I awoke to the copier printing. Then I heard the choir rehearsing. The door shutting. The band checking. The kids hustling. The bells ringing. Of course, I’d put the cross in the wrong place, so we had to move some things. And of course, I’d forgotten to print things and assign a couple things, and then there was that matter of a children’s sermon. Ack! But everyone picked up a piece and everything was covered and handled and orchestrated and it somehow was time for worship. And then there was this moment. It lasted the whole hour. This precious gathering of beloved family, who know real struggle and controversy, but who sit together in hope and love. And somehow, I got to speak to them. I got to speak to them. I got to tell them that we are all loved and forgiven and loved. I got to tell them that Jesus had already risen, even as it was still dark, even when they didn’t know it yet, even in places they didn’t know yet, that he’d already conquered it and risen and it was going to surprise and shock them and I said all that in a sermon I wasn’t proud to have written but somehow by the power of the Holy Spirit it was special in the moment I spoke it. And I could see it when I connected eyes with so many of them. Them whom I have come to love. And respect. And cherish. I got the words out just barely, and then I sat and burst into tears.
The service went on and I got to preside over the table, and that was a moment. And the day went on and there were conversations and meals and music and other moments. But that one. That one moment will be with me forever. The gift of this job. The gift of this call. The gift of this first Easter. The gift of God’s grace. All in that moment. Forever.
Here’s what I need you to know right now.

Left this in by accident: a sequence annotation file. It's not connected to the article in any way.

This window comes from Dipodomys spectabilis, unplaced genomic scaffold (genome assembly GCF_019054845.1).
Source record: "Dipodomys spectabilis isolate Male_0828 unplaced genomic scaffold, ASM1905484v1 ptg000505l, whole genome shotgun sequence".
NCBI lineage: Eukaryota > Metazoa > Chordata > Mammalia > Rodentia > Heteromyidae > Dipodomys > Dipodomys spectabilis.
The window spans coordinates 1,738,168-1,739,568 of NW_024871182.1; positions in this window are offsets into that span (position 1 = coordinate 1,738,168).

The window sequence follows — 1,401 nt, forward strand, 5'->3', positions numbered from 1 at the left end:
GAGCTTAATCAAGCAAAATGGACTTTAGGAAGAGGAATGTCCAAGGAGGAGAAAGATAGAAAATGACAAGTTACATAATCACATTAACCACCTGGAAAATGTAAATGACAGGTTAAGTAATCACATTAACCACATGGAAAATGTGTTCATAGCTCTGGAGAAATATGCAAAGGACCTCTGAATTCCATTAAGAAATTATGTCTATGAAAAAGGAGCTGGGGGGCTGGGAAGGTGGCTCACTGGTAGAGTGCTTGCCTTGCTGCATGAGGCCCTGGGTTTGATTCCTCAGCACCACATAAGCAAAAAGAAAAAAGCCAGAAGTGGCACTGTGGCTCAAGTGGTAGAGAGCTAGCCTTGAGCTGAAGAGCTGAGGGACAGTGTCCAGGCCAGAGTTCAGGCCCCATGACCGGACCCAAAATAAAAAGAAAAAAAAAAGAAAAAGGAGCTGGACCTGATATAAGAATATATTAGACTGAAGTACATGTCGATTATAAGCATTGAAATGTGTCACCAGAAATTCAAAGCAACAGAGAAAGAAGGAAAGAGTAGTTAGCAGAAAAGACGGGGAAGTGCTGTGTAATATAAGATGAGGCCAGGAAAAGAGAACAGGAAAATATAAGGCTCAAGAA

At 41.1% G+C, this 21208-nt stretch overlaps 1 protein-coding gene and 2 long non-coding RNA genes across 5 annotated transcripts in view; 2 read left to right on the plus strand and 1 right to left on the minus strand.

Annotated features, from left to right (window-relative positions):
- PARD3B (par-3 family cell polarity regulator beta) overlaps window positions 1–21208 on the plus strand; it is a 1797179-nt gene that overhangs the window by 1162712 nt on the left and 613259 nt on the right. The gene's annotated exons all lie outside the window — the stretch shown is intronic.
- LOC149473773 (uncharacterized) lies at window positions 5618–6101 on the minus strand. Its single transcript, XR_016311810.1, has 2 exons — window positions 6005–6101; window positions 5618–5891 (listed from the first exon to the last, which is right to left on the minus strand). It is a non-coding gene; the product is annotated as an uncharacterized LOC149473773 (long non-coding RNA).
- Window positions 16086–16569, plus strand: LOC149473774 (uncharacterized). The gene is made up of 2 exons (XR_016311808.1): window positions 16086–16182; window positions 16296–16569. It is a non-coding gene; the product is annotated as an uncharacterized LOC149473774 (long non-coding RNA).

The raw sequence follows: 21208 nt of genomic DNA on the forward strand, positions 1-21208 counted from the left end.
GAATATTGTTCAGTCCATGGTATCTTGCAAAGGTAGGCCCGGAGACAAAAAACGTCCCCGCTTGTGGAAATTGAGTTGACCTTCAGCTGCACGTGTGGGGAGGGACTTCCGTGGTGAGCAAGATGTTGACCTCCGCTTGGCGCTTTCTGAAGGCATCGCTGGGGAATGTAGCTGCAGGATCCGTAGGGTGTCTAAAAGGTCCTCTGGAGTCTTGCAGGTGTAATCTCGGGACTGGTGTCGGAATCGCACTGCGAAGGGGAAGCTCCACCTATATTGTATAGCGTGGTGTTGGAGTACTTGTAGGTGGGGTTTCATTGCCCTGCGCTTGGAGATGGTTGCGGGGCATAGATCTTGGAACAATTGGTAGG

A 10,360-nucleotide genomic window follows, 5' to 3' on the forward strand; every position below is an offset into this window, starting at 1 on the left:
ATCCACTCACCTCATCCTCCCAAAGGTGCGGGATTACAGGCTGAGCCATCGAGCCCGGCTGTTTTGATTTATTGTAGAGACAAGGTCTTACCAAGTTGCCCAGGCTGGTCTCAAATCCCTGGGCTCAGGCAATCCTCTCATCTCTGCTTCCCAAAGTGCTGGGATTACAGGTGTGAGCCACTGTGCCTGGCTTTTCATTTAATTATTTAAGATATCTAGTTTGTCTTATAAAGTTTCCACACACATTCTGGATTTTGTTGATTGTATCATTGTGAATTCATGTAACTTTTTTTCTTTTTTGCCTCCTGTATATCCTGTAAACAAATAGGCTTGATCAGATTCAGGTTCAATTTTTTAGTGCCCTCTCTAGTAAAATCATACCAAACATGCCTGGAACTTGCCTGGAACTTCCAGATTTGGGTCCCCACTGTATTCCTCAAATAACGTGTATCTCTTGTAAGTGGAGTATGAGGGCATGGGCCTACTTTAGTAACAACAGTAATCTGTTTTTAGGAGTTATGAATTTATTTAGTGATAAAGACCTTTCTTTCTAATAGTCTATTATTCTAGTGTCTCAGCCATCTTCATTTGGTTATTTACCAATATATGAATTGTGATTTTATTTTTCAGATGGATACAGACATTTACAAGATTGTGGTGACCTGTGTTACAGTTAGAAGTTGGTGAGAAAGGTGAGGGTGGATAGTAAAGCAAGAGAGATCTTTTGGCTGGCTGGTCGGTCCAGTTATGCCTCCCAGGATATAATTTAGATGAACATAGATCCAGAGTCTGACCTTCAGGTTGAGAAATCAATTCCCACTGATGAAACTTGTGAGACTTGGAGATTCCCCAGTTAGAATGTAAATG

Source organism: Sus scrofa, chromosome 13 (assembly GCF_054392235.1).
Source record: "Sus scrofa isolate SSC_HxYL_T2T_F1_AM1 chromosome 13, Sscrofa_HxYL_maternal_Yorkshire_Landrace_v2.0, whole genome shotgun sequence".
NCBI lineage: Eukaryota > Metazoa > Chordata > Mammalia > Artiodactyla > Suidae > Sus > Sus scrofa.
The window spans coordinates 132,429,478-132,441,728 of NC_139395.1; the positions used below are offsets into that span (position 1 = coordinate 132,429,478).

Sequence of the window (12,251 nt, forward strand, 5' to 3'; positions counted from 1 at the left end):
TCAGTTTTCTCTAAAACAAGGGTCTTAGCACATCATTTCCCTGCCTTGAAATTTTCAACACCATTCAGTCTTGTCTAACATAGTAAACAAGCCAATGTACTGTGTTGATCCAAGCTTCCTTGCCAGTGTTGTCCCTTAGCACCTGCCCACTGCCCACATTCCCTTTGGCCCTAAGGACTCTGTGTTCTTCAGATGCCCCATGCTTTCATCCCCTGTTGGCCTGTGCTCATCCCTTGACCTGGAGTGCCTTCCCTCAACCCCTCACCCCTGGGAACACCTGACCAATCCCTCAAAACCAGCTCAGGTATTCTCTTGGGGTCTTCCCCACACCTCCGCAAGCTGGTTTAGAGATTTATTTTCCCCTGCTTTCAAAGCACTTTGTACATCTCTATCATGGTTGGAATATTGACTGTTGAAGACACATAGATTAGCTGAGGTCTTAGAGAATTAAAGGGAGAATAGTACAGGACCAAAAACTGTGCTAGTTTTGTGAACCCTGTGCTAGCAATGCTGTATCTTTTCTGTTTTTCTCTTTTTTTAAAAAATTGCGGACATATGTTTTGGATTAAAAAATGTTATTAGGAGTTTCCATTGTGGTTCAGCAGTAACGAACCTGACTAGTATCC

I can’t stop talking about this. I tried. I tried to talk and write about one of the other 9 billion causes I care passionately about. But my fingers felt heavy and my words felt far too light. Our city, my new city, the place where God has asked me to live and serve and plant roots and raise my kid, is cracking and steaming and crumbling and folding all at the same time, and in fifteen different directions. It’s happening in the church I serve, in my kid’s school, at every meeting, on every social media page, at the gas station, grocery store, coffee shop, and every fast food restaurant I frequent. Oh, and I frequent them. Because I have to get up from my desk because my head is exploding with every story I read of every violation, of every abuse, of every disrespect, every injustice, every outrage, of every frat boy singing, every federal government reporting, and every gun shot and unarmed black teen murdered by someone sworn to protect him. My heart is breaking anew each day. I cry out, O Lord, how long? How long will we allow this to go on? How long will we sit silent, being nice and avoiding conflict? How long will it take to convince all people that BLACK LIVES MATTER? That the legal penalty for petty theft or resisting arrest is not DEATH? That people who are mentally ill deserve help and not handcuffs? That there are good cops who make smart decisions NOT TO SHOOT PEOPLE every day? And that the ones who can’t make smart decisions shouldn’t be given guns? That white privilege needs to be checked? Including mine. Especially mine. Oh, and how every new day brings another horrible, rage inducing story. So, no, I can’t stop talking about it. Yeah, I am gonna be that girl. You’ll want me to move on. Or to give it a rest. I want me to move on. I really want to stop talking about this. But I can’t. We can’t. We mustn’t. So I need you to know that I’m going to keep bringing it up. And I will listen to you. Wherever you are. Even if you totally disagree with me. Especially if you totally disagree with me. But we’ve got to keep working on it. We’ve got to keep talking about it. We’ve got to. ALL of us. Until the system is fixed. Until the issues are exposed. Until the children feel safe. Until the body count stops. Until saying something like “Black Lives Matter” is no longer controversial.
I’m a woman.
And a feminist.
I am a parent.
Of a girl.
And the daughter.
Of a single mom.
And a sister, to many moms.
A friend to even more moms.
And to non-moms.
And to grandmoms.
To lots of women.
Because I love women.
All kinds of women.
I love the history of women.
Women who said NO.
Women who said NO MORE.
Women who said, Get out of my way.
Women who said, I think I can.
Women who said, Watch me.